Microwave-assisted efficient synthesis of 2-hydroxydeoxybenzoins from the alkali degradation of readily prepared 3-aryl-4-hydroxycoumarins in water. (41/71)

This paper describes an operationally simple, green and efficient approach for the synthesis of 2-hydroxydeoxybenzoins bearing diverse substituents from the microwave-assisted alkali degradation of 3-aryl-4-hydroxycoumarins in water. The latter compounds were readily prepared from the intramolecular Claisen condensation reaction of methyl 2-(2-arylacetoxy)benzoates in the presence of Cs2CO3-acetone, in excellent yields and without laborious workup procedures. This method is highly atom-economic and thus applicable for the large-scale synthesis of 2-hydroxydeoxybenzoins.  (+info)

Structure-activity relationships of 3,3'-phenylmethylene-bis-4-hydroxycoumarins: selective and potent inhibitors of gram-positive bacteria. (42/71)


Vitamin K antagonism of coumarin anticoagulation. A dehydrogenase pathway in rat liver is responsible for the antagonistic effect. (43/71)

In the liver, it appears that there are two different pathways for vitamin K reduction. One pathway is irreversibly inhibited by coumarin anticoagulant drugs. The other pathway has been shown in the present study to be composed of enzymes that are not effected by physiological 'in vivo' concentrations of these drugs. This pathway appears to be responsible for the antidotal effect of vitamin K in overcoming coumarin poisoning. In rat liver the pathway has been shown to be composed of DT-diaphorase (EC. and a microsomal dehydrogenase(s). The activity of the microsomal dehydrogenase(s) was 3.6-fold higher with NADH than with NADPH present in the test system. It appears that this enzyme is the physiologically important enzyme in the pathway. In contrast with DT-diaphorase, this enzyme(s) is shown to be tightly associated with the mirosomal membrane. The enzyme(s) is not identical with either of the quinone-reducing enzymes cytochrome P-450 reductase or cytochrome-b5 reductase. Our data thus postulate the existence of an as-yet-unidentified microsomal dehydrogenase that appears to have an important function in the pathway.  (+info)

An investigation of the pharmacological response to vitamin K1 in the rabbit. (44/71)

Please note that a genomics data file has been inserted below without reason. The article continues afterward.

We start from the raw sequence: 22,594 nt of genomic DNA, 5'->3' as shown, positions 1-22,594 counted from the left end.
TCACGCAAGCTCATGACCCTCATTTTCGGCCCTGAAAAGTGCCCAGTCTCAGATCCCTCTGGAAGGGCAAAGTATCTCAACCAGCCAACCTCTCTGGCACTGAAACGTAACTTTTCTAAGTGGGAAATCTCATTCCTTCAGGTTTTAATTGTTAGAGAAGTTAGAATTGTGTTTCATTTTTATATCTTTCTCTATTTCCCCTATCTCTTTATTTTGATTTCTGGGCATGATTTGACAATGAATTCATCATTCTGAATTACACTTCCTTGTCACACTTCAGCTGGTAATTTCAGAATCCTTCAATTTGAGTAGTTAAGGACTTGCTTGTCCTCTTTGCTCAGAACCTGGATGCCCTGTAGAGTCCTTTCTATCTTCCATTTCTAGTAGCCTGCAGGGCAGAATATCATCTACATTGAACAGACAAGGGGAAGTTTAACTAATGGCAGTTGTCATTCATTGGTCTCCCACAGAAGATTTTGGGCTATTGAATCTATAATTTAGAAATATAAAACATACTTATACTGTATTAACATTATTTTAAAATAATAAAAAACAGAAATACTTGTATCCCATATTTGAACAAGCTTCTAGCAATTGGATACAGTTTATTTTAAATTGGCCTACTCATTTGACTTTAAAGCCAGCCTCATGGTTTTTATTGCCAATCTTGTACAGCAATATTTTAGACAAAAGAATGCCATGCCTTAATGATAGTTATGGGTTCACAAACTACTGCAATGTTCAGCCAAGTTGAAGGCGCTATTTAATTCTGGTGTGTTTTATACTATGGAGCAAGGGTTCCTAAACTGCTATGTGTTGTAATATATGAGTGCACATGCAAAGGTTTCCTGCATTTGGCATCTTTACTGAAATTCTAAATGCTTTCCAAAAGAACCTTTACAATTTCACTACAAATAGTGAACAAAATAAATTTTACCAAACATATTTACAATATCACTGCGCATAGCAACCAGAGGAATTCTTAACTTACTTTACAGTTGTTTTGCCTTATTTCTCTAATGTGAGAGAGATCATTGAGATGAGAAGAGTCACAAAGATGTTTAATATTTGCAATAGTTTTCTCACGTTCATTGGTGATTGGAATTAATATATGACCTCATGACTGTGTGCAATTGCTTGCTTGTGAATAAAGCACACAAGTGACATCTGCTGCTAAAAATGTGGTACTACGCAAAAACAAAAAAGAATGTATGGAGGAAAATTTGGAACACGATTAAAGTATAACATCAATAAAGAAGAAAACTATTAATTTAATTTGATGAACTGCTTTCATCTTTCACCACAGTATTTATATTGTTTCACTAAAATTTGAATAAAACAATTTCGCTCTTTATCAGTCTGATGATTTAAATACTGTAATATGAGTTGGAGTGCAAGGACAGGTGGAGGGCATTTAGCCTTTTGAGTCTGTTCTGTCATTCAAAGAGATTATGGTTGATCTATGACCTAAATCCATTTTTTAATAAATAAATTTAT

1. The relationship between pharmacological response and disposition of a dose of vitamin K1 (10 mgkg-1, i.v.) in normal rabbits and in rabbits treated with the coumarin anticoagulant brodifacoum, has been studied. 2. High performance liquid chromatography (h.p.l.c.) with electrochemical detection (EC) was used to determine concentrations of vitamin K1 in plasma, whole liver homogenate, and liver microsomes. 3. After intravenous administration of vitamin K1, plasma concentrations of the vitamin declined in a tri-exponential fashion. There were no differences between the two groups over the first 24 h of the experiment. However, between 24 h and the end of the study, plasma concentrations of vitamin K1 in the presence of brodifacoum were significantly (P less than or equal to 0.05) below those of vehicle-treated rabbits. 4. Seventy-two hours after administration of vitamin K1, plasma concentrations of the vitamin were not different from normal. 5. Three hours after administration of vitamin K1, the concentrations of the vitamin in whole liver were 46.6 +/- 4.3 micrograms g-1 in the presence of brodifacoum, and 32.8 +/- 6.4 micrograms g-1 in the absence of brodifacoum; and were significantly (P less than or equal to 0.05) greater than normal (127.7 +/- 44.3 ng g-1). Likewise, microsomal concentrations of vitamin K1 (4.00 +/- 2.38 micrograms mg-1 protein, and 2.65 +/- 1.01 micrograms mg-1 protein, in the presence and absence of brodifacoum, respectively) were significantly (P less than or equal to 0.01) greater than normal (16.0 +/- 3.5 ng mg-1 protein). 6 In conclusion, there appears to be no direct effect of coumarins on clearance of vitamin K1 from either plasma or liver; the need for large doses of vitamin K1 during coumarin poisoning is due to a greatly increased requirement for the vitamin.  (+info)

Vitamin K 2,3-epoxide reductase: the basis for stereoselectivity of 4-hydroxycoumarin anticoagulant activity. (45/71)